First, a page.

2) The Kesef Mishneh brings the opinion of Rav Saadya Gaon that fish which die on their own may not be eaten. The Rambam in hilchos shechitoh 1:3 says that fish which die in the water may be eaten. The Hagohas Beis Yosef on Knesses Hag'doloh Y.D. #13 questions if the Rambam would permit consuming fish that died on land. It would seem obvious that if fish were caught in a body of water and left to die on land, that this is considered not dying by themselves, but rather being killed by a person. This is literally "yei'o'seif."

3) The Bach's text of the words of R.S.G. is that live fish may not be eaten. The Rambam permits eating live fish.

4) There is an opinion that fish and meat are not to be eaten together.


The Commentators point out that Hashem was saying that He spoke THROUGH Moshe, BO. This is called "sh'chinoh m'da'beres mitoch grono shel Moshe," - Hashem's voice emanates from the throat of Moshe. Hashem was chastising Aharon and Miriam for equating their level of prophecy with that of Moshe. They received a prophecy that was given over in their own voices only.


There is a disagreement if Aharon also contracted "tzoraas," brought in the gemara Shabbos 97a. The verse does not openly state that he did, although it says "va'yichar af Hashem BOM" (verse 9), indicating that His anger was directed at both of them. Even according to the opinion that Aharon was also afflicted, the Mabi"t says that it lasted only for a fleeting moment, while Miriam's was of longer duration, as clearly stated in verse 15. Why was Aharon not punished as severely as Miriam, especially considering that the one who receives "loshon hora" is considered more guilty than the one who spoke it? Perhaps Miriam was guilty of both speaking "loshon hora" and of incorrectly equating her level of prophecy with that of Moshe, but Aharon was only guilty of accepting the "loshon hora" but was in a way equal to Moshe in that he also merited to have "sh'chinoh m'da'beres mitoch grono." In our Yom Kippur musof prayers we say "K'she'hoyoh Hashem yotzei mipi Kohein Godol," - When the Holy Name of Hashem EMANATED from the mouth of the Kohein Godol" (mishnoh Yoma). The Shulchan Oruch of the Ari z"l explains why the words "yotzei mipi Kohein Godol" are used rather than "k'she'omar Kohein Godol" - when the Kohein Godol SAID Hashem's name. He says that the Kohein Godol did not actually say Hashem's name but rather only opened his mouth and the name of Hashem miraculously emanated from his mouth. With this he explains a difficult verse in Shmos 20:24, "B'chol mokom asher AZKIR es sh'mi ......" The literal translation is: "In every place that I will cause My name to be mentioned, I will come to you and bless you." Rashi says that to understand this verse we must switch around the phrases and explain as follows: Wherever I come to bless you, which means in the Beis Hamikdosh, you may mention My name. This teaches us that in the Beis Hamikdosh Hashem's name is pronounced exactly as it is written. We have two difficulties here. One is that we have to switch around the phrases, and the second is that the word AZKIR is not well translated. Rashi explains it to mean that you, the Kohein, may mention My name, but the verse says AZKIR, I will cause My name to be mentioned, and not TAZKIR. According to the Ari z"l's explanation, everything flows smoothly because Hashem is saying His Own Holy name through the conduit of the Kohein Godol's mouth.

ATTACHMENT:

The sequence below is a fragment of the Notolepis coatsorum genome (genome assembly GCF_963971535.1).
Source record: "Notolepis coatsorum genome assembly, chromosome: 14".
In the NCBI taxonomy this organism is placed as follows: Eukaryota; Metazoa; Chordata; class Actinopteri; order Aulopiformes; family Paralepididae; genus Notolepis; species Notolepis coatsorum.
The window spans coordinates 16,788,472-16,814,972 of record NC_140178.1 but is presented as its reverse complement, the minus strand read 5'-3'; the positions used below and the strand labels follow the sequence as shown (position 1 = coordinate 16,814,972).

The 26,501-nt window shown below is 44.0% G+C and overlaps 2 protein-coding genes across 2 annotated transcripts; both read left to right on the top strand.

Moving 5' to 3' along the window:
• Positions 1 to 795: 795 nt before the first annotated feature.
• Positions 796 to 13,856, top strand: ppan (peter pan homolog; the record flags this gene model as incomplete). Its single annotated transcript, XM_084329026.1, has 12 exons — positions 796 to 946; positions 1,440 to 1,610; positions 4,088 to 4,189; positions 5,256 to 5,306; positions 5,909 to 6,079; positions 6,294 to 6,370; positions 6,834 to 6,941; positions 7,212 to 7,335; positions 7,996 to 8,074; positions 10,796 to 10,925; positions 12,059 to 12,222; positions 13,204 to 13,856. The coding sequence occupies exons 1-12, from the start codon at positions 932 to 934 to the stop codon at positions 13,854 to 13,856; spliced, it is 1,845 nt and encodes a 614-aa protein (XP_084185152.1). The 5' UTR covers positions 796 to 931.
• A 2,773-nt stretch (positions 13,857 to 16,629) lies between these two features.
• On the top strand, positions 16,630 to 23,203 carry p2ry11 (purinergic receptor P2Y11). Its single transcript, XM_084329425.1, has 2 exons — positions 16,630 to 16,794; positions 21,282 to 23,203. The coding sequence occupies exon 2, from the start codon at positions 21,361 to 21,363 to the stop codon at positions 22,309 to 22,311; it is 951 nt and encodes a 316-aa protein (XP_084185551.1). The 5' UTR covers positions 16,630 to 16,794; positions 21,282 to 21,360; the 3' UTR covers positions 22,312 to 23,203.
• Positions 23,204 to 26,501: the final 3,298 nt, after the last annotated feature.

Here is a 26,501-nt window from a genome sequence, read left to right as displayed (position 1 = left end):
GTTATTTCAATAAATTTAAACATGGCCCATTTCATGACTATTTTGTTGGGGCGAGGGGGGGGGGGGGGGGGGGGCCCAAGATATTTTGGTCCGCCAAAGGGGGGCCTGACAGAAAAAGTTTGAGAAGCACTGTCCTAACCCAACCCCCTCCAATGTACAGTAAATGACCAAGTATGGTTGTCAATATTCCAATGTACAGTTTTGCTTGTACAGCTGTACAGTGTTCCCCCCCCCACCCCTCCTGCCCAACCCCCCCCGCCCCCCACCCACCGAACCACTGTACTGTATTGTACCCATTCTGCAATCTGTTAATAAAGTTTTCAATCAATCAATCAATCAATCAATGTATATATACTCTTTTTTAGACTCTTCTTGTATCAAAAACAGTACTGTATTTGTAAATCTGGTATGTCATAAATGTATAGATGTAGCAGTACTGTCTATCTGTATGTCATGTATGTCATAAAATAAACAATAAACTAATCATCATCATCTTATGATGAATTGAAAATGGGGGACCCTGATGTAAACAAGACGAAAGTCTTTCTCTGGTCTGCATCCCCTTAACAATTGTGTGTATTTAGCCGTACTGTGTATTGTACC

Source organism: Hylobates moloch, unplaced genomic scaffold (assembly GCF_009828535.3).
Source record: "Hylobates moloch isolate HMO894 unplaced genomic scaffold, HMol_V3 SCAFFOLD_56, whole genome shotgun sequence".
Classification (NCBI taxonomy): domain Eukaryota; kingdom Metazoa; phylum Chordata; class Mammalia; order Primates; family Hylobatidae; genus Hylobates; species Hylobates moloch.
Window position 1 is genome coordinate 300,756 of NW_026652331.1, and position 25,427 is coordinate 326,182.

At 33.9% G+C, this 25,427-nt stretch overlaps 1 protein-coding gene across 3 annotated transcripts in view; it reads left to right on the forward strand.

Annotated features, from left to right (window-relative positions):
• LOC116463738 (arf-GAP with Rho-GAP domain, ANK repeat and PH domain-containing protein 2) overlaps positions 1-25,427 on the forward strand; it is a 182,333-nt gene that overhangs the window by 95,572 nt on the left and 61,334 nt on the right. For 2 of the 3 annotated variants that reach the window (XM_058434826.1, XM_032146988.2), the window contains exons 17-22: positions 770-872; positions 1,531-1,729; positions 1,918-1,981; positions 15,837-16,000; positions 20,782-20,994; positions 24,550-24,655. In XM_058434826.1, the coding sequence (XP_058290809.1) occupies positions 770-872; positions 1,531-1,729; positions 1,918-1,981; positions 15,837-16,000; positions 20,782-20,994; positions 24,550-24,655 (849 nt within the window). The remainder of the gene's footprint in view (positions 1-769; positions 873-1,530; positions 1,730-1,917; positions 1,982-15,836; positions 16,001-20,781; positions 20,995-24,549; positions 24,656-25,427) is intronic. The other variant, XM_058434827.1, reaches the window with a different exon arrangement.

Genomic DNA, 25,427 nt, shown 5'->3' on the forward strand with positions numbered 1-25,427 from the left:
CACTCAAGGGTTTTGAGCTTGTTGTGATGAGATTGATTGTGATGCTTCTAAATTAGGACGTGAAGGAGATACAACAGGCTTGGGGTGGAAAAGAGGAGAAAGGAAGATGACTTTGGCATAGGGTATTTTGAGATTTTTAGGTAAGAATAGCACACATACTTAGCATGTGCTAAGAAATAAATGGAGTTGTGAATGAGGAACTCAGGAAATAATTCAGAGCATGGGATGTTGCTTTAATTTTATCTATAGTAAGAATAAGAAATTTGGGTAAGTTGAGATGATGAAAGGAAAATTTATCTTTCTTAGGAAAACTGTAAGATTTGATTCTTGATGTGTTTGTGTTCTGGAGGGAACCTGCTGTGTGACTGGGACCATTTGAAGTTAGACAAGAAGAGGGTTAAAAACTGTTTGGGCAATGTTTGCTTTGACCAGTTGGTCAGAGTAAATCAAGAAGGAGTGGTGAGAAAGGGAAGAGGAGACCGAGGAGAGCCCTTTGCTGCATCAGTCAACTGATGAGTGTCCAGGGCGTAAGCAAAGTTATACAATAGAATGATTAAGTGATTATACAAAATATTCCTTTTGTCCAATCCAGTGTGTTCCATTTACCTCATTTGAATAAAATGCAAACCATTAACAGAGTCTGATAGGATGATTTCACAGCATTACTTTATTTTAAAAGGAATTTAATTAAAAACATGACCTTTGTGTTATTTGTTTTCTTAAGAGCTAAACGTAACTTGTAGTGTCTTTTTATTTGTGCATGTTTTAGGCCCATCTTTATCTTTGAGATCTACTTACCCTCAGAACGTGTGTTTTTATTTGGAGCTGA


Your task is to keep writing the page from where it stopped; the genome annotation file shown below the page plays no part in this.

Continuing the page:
According to the Ari z"l Hashem also spoke through Aharon's throat, albeit only on Yom Kippur. Nevertheless, he also achieved this level, and was therefore punished less severely.



See also Sedrah Selections, Oroh V'Simchoh - Meshech Chochmoh on the Weekly Parsha and Chasidic Insights